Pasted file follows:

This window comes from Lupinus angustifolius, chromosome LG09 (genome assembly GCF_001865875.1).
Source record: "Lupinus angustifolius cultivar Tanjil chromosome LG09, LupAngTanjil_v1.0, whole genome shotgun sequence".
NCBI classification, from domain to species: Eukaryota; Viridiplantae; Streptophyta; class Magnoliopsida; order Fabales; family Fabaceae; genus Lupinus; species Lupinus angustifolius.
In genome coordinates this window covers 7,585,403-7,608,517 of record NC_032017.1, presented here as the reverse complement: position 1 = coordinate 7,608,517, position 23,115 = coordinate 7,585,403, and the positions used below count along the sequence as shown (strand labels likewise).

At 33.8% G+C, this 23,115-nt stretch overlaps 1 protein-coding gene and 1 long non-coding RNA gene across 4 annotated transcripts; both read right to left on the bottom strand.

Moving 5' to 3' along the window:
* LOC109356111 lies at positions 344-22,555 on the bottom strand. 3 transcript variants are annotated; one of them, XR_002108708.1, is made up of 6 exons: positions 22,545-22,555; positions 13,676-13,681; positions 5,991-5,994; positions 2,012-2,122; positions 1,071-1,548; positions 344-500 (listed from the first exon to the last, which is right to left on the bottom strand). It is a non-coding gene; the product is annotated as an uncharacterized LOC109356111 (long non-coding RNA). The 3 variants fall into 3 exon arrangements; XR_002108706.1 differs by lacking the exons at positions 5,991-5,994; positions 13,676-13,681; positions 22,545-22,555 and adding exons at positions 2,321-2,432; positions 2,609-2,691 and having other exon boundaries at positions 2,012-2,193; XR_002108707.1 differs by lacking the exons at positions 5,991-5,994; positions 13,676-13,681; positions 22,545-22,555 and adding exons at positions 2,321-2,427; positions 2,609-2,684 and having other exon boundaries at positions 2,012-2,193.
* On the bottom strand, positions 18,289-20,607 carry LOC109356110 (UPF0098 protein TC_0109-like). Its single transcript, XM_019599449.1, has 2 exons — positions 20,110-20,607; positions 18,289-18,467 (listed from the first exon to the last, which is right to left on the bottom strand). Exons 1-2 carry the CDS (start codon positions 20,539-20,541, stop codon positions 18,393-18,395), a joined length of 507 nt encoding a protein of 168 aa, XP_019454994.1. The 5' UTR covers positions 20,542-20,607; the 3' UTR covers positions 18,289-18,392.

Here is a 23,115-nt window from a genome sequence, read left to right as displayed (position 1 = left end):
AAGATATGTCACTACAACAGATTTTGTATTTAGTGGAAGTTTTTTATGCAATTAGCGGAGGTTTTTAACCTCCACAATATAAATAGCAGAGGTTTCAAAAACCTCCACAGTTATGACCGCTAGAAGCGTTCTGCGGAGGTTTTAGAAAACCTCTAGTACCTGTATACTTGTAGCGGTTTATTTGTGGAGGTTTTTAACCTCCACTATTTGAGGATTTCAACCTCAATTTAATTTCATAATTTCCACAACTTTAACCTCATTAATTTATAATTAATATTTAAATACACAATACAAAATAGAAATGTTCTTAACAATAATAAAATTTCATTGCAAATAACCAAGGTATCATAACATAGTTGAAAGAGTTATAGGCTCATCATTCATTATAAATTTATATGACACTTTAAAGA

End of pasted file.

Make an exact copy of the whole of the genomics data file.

This window comes from Lupinus angustifolius, chromosome LG09 (genome assembly GCF_001865875.1).
Source record: "Lupinus angustifolius cultivar Tanjil chromosome LG09, LupAngTanjil_v1.0, whole genome shotgun sequence".
NCBI classification, from domain to species: Eukaryota; Viridiplantae; Streptophyta; class Magnoliopsida; order Fabales; family Fabaceae; genus Lupinus; species Lupinus angustifolius.
In genome coordinates this window covers 7,585,403-7,608,517 of record NC_032017.1, presented here as the reverse complement: position 1 = coordinate 7,608,517, position 23,115 = coordinate 7,585,403, and the positions used below count along the sequence as shown (strand labels likewise).

At 33.8% G+C, this 23,115-nt stretch overlaps 1 protein-coding gene and 1 long non-coding RNA gene across 4 annotated transcripts; both read right to left on the bottom strand.

Moving 5' to 3' along the window:
* LOC109356111 lies at positions 344-22,555 on the bottom strand. 3 transcript variants are annotated; one of them, XR_002108708.1, is made up of 6 exons: positions 22,545-22,555; positions 13,676-13,681; positions 5,991-5,994; positions 2,012-2,122; positions 1,071-1,548; positions 344-500 (listed from the first exon to the last, which is right to left on the bottom strand). It is a non-coding gene; the product is annotated as an uncharacterized LOC109356111 (long non-coding RNA). The 3 variants fall into 3 exon arrangements; XR_002108706.1 differs by lacking the exons at positions 5,991-5,994; positions 13,676-13,681; positions 22,545-22,555 and adding exons at positions 2,321-2,432; positions 2,609-2,691 and having other exon boundaries at positions 2,012-2,193; XR_002108707.1 differs by lacking the exons at positions 5,991-5,994; positions 13,676-13,681; positions 22,545-22,555 and adding exons at positions 2,321-2,427; positions 2,609-2,684 and having other exon boundaries at positions 2,012-2,193.
* On the bottom strand, positions 18,289-20,607 carry LOC109356110 (UPF0098 protein TC_0109-like). Its single transcript, XM_019599449.1, has 2 exons — positions 20,110-20,607; positions 18,289-18,467 (listed from the first exon to the last, which is right to left on the bottom strand). Exons 1-2 carry the CDS (start codon positions 20,539-20,541, stop codon positions 18,393-18,395), a joined length of 507 nt encoding a protein of 168 aa, XP_019454994.1. The 5' UTR covers positions 20,542-20,607; the 3' UTR covers positions 18,289-18,392.

Here is a 23,115-nt window from a genome sequence, read left to right as displayed (position 1 = left end):
AAGATATGTCACTACAACAGATTTTGTATTTAGTGGAAGTTTTTTATGCAATTAGCGGAGGTTTTTAACCTCCACAATATAAATAGCAGAGGTTTCAAAAACCTCCACAGTTATGACCGCTAGAAGCGTTCTGCGGAGGTTTTAGAAAACCTCTAGTACCTGTATACTTGTAGCGGTTTATTTGTGGAGGTTTTTAACCTCCACTATTTGAGGATTTCAACCTCAATTTAATTTCATAATTTCCACAACTTTAACCTCATTAATTTATAATTAATATTTAAATACACAATACAAAATAGAAATGTTCTTAACAATAATAAAATTTCATTGCAAATAACCAAGGTATCATAACATAGTTGAAAGAGTTATAGGCTCATCATTCATTATAAATTTATATGACACTTTAAAGA